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Today's News

University of Florida see cellulosic ethanol production at $1.50 per gallon

Biofuels Digest - Wed, 06/06/2018 - 6:56pm

In Florida, University of Florida scientists wondered how cheaply fuel ethanol can be made from inedible plant material—called biomass—using currently available technology. Their goal is to make this form of ethanol less expensively than gasoline and help reduce greenhouse-gas emissions.

But a UF bio-refinery pilot plant in Perry, Florida, uses crushed sugarcane and sweet sorghum stalks—also known as bagasse—to produce fuel ethanol. Study results showed that the lowest break-even price for producing cellulosic ethanol is still higher than the price of gasoline. At their most optimistic, UF/IFAS researchers say cellulosic ethanol could be produced for about $1.50 a gallon, which is still higher than the price that would make it cost-competitive with gasoline—about $1.29 per gallon.

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Trump backs off of RFS reforms as farm states say “no way”

Biofuels Digest - Wed, 06/06/2018 - 6:55pm

In Washington, Reuters reports that President Trump has backed off his proposed reform of the Renewable Fuel Standard expected for this week following pressure from farm states like Iowa who saw RIN generation from ethanol exports as a way to collapse the farm economy. As a result of the pushback that sent Trump back to the drawing board, RIN prices spiked 40% on Wednesday after crumbling over the past weeks and months in anticipation of a much different RIN market.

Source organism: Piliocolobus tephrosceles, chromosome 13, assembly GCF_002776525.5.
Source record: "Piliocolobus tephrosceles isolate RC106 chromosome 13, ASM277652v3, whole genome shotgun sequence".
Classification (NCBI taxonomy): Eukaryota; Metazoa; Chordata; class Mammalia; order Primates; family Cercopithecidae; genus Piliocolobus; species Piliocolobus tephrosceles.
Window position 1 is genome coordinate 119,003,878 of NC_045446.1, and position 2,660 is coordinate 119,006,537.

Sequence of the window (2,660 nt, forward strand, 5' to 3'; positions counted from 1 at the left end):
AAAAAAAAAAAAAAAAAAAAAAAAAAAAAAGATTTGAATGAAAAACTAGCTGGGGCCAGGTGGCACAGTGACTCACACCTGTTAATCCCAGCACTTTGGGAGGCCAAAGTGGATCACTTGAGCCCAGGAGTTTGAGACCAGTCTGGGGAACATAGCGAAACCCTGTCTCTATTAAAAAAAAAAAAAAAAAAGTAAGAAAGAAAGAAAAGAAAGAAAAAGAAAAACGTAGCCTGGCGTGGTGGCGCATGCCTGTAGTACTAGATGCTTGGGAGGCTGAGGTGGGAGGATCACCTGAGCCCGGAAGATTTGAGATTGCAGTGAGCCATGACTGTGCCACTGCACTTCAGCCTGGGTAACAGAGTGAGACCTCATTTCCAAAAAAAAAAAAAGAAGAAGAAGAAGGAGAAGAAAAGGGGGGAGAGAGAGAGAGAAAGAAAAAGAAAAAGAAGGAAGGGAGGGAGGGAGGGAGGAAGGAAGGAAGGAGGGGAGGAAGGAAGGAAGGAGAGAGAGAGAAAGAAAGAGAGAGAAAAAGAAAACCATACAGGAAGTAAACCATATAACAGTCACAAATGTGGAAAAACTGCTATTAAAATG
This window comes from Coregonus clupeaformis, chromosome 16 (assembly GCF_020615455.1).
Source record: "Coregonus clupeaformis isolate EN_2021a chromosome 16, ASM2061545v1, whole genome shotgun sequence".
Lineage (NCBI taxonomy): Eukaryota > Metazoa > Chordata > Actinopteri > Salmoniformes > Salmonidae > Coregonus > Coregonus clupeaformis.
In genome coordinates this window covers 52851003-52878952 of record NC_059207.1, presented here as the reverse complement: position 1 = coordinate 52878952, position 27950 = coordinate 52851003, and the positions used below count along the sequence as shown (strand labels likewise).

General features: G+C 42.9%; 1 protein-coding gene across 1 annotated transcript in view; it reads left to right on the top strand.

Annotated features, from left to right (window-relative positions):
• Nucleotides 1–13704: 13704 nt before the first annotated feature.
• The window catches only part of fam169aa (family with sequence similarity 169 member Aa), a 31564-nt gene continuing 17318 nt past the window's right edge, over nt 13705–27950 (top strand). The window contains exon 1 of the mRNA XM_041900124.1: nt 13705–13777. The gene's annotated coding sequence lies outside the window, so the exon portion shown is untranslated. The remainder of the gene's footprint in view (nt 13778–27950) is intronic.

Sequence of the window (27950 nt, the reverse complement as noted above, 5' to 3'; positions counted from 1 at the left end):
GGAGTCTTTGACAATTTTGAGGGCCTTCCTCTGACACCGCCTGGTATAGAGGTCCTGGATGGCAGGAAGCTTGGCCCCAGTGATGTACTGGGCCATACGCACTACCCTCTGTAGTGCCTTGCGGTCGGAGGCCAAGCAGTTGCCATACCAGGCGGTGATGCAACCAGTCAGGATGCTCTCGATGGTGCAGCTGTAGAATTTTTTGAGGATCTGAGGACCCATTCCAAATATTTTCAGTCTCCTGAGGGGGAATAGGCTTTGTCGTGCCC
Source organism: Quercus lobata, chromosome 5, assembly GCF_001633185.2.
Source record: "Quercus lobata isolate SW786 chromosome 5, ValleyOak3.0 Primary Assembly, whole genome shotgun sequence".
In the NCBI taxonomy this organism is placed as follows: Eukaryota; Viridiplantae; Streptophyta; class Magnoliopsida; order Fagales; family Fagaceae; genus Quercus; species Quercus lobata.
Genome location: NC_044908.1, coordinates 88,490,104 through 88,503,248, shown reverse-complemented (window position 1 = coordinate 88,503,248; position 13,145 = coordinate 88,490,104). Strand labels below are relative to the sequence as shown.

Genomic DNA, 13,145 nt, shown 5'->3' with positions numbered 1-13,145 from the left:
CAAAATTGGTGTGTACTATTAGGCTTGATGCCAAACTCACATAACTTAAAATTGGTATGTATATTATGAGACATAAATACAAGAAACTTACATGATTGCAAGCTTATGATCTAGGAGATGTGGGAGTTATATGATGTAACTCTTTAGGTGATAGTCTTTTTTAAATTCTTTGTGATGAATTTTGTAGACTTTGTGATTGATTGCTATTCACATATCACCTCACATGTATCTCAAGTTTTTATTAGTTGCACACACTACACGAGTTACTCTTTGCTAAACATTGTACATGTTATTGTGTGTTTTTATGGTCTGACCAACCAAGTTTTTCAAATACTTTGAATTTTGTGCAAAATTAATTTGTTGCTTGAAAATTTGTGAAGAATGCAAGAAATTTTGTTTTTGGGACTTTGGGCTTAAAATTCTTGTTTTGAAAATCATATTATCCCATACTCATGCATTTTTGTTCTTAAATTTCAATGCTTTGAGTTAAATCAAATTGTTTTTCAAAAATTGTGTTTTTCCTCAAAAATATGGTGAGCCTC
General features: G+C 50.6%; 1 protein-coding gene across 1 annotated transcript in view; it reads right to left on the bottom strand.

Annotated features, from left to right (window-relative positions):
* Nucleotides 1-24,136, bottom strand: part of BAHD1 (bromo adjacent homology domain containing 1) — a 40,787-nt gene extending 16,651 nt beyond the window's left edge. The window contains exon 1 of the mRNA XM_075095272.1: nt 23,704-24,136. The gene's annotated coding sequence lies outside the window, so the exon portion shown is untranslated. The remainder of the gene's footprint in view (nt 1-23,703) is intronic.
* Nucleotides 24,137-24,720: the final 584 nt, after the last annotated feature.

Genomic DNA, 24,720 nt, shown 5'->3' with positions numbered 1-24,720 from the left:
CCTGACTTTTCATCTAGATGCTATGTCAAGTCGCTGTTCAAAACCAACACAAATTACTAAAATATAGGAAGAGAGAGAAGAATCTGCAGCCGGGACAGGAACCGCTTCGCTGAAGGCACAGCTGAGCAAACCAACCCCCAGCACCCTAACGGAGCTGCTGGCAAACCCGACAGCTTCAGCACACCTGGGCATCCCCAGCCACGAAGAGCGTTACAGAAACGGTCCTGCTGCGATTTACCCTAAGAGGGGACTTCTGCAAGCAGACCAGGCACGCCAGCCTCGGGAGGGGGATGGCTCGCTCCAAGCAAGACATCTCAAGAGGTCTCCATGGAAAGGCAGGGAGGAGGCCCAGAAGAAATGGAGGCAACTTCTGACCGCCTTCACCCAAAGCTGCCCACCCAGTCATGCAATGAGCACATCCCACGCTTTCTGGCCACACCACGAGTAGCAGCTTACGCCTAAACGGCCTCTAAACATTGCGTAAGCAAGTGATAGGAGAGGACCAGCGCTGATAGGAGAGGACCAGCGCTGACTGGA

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Top 10 Biodiesel Trends 2018: what’s up with the world’s favorite advanced biofuel?

Biofuels Digest - Wed, 06/06/2018 - 2:54pm

It’s been a year of chop and change for biodiesel, the world’s favorite advanced biofuel. The quest for energy security, domestic jobs and reduced greenhouse gas emissions has felt like a Monte Carlo car rally: the pace has been fast, the turns have been dizzying, just when you feel that biodiesel is on top there’s been tough news, and yet the fuel and its stakeholders have kept rebounding, and overall the trends have been good. 

We’ve organized the state of biodiesel into 10 areas of vital interest ranging from the development of markets to the entry of ancillary products and new feedstocks.

#1 Tax & Trade

Free trade vs fair trade: Dumping and tax credit issues continue to mezmerize the industry, as the US-Europe-Indonesia-Argentina struggle continues

Argentina to raise biodiesel export tax to 15% as of July 1

In May, we reported that the country’s export tax on soybean oil-based biodiesel will nearly double to 15% as of July 1 from the current 8% level. The move is in part to help boost tax receipts to compensate for the president’s elimination of export taxes on corn and wheat shortly after taking office in December 2015 while also working to narrow the gap between taxes on soybean and soy oil exports, currently 27% and 25% respectively, and taxes on biodiesel exports.